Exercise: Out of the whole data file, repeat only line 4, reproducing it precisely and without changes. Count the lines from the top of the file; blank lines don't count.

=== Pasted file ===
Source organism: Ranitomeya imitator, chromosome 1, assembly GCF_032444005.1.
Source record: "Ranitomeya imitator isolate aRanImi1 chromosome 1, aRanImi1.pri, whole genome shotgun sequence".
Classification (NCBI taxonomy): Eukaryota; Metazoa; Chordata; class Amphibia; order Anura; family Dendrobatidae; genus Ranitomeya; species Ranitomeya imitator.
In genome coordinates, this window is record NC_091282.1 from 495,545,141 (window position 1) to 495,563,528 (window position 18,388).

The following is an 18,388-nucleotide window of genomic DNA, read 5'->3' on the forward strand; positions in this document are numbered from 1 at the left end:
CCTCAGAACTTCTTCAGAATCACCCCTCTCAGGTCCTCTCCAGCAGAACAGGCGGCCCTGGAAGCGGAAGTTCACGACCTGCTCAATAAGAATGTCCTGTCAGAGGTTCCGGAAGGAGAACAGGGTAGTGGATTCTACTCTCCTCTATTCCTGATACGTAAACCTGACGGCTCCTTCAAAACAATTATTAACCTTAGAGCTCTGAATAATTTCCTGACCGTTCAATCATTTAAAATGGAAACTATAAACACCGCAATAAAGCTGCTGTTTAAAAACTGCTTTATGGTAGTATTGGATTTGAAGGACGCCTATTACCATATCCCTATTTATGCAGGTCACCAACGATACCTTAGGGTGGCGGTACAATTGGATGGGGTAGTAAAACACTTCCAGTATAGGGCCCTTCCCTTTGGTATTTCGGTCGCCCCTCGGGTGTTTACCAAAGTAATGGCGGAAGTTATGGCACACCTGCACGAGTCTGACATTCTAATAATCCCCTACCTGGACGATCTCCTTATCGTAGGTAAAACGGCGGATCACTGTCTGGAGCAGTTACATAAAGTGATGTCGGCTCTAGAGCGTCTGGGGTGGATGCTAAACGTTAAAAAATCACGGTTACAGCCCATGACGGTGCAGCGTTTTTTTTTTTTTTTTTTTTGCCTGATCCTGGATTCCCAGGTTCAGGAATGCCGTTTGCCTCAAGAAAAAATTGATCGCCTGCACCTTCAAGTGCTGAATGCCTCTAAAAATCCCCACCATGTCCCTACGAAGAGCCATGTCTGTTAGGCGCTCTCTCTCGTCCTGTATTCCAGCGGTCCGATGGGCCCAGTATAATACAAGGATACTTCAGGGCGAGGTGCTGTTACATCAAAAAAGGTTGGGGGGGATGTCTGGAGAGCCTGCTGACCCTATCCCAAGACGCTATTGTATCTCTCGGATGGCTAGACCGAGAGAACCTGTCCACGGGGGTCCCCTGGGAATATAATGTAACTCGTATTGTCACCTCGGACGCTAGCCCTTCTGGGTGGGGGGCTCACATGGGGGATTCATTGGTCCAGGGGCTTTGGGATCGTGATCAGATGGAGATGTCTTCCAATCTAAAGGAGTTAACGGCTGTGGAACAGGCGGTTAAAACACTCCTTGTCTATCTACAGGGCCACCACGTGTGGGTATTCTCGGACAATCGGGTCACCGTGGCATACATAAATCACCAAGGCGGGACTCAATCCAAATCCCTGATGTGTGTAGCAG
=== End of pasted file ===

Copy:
In genome coordinates, this window is record NC_091282.1 from 495,545,141 (window position 1) to 495,563,528 (window position 18,388).